“Lize Kruger‘s artistic process fully explains the simile we propose between alchemists and artists. As an alchemist, Lize Krüger tries to create new worlds, through her works: loss, mental health, and abuse are the main topics of her artistic investigation and she manages to transform these delicate subjects into the divine. Her work reminds us that vulnerability should be embraced and cherished.” - ITSLIQUID
THE STORY BEHIND MY LOGO
In 2009 I made a series of paintings for myself about my late son. While working on it, I was visited daily by a little Red Robin. The confirmation and comfort it brought to me are still compelling whenever I look at these works.
On another occasion, I had to meet a member of The Lost Gardens Of Heligan’s management. We walked through the gardens and discussed their planned commission for The Centenary Celebrations for 2018’s Remembrance Day. A little Robin followed me for the last part of the tour. When I stopped, he stopped. I experienced something magical during those moments. It was as if my son was accompanying and guiding me through these discussions. Because of his presence, I knew that the commission would be mine.
And to end this story with a full circle, the evening of the exhibition, almost two years later, guess who appeared despite an extremely stormy evening?
Because of this, the Robin has a special meaning to me. At the most significant moments in my life, the Robin will always make an appearance. Being a symbol of resurrection and Life After Death, to see one of these little beauties always manages to lift my spirit.
My care and passion for children and the vulnerable in society drive me to address injustices and abuse against them. In 2007 I created a body of work focusing on child abuse. The theme covered the physical to the mental and verbal abuse they suffered at the hands of their so-called protectors. In 2008, I lost my only son to suicide, which hugely defined me and my work.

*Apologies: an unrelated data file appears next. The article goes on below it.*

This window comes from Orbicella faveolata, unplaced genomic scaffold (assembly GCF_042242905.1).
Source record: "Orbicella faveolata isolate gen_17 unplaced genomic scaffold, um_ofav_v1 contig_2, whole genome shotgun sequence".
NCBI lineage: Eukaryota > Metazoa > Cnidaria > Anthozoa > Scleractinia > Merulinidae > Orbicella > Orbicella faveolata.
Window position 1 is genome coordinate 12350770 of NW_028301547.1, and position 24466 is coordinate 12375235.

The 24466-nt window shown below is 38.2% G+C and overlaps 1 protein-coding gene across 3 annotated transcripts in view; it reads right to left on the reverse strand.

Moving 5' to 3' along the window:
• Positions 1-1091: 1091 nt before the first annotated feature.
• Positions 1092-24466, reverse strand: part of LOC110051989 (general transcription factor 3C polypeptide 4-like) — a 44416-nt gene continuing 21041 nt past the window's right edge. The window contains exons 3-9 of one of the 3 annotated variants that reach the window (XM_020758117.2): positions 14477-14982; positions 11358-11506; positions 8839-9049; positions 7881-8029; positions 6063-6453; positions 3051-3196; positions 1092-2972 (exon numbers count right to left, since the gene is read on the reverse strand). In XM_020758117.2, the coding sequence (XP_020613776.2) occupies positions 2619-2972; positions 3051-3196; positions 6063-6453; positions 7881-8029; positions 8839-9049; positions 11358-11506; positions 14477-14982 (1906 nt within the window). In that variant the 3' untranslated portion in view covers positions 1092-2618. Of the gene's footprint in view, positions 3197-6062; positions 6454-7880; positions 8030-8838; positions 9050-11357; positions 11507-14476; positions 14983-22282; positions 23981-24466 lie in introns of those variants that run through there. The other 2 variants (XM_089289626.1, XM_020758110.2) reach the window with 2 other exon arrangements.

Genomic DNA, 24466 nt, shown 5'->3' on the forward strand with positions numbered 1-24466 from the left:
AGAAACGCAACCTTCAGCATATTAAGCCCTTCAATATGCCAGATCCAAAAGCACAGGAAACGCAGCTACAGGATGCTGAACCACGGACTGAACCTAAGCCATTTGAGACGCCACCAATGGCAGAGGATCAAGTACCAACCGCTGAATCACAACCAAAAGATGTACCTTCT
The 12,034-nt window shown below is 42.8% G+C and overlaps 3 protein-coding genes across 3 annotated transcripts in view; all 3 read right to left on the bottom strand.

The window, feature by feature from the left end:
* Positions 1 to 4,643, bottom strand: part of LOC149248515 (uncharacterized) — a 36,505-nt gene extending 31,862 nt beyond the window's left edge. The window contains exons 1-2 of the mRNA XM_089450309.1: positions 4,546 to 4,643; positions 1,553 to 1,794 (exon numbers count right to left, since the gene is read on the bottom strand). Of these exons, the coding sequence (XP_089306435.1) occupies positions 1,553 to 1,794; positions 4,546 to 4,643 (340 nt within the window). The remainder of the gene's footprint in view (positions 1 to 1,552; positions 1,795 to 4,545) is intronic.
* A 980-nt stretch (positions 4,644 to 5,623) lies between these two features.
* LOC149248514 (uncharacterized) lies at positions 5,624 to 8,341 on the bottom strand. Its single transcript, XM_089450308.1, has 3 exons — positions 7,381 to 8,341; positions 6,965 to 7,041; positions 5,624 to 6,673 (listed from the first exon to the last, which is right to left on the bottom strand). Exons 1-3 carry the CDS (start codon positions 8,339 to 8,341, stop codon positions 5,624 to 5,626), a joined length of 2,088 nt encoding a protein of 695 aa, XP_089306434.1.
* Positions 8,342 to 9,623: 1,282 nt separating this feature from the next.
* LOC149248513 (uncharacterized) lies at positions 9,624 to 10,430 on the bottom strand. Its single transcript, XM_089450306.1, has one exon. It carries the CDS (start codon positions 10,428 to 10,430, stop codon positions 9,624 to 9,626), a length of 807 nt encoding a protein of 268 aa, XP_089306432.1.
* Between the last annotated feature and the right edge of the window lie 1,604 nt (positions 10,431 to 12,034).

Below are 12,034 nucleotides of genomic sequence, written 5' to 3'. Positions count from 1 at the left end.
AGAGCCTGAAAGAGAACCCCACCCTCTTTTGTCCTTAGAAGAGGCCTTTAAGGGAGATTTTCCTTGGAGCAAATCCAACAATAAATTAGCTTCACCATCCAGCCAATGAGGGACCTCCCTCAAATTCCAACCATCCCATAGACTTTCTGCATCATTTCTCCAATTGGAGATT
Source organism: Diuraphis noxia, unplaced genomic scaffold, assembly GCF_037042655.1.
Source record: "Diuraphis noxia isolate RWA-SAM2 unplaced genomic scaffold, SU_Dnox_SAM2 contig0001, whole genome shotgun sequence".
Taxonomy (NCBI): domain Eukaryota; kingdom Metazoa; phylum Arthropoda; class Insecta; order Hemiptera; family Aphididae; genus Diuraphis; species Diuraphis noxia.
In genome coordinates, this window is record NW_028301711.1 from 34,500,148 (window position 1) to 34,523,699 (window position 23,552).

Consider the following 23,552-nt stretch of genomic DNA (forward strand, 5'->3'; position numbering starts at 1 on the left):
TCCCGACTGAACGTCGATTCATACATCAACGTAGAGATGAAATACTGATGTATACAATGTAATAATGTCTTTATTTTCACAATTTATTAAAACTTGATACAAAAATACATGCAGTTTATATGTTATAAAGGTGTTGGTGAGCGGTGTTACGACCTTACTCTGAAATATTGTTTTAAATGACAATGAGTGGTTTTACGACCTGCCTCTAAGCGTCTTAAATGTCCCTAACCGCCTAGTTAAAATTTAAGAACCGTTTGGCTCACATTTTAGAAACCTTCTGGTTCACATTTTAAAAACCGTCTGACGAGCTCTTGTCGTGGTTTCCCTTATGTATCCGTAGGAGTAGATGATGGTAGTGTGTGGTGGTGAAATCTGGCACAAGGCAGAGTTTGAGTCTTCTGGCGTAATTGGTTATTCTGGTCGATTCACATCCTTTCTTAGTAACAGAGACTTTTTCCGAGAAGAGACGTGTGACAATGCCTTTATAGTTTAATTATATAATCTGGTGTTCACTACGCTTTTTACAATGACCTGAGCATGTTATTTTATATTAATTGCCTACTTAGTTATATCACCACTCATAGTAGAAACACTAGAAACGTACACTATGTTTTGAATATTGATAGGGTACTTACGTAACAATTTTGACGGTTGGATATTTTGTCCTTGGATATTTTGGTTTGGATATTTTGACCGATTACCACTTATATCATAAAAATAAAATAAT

In 2013/14, I was involved with young female rape victims, all under the age of 17, who were under the court's protection. I offered art as therapy to these very traumatised girls. Together with my personal loss, this exposure had a significant impact on me as a woman, mother, and artist.
Due to these experiences, my work focuses primarily on social and political injustices. Throughout history, artists continued to be the conscience of governments. I feel responsible for addressing this, no matter if the message reaches them or not. I find it impossible to stand in apathy when I witness any atrocities. I also try to create awareness about the long-term effect of injustice, war, and abuse on humanity. The given outcome can manifest as mental health and suicide. I am on a mission to rid it of all established stigma. For sufferers, more pain can be created by the public's lack of compassion and understanding. We need to talk about these things to achieve any healing.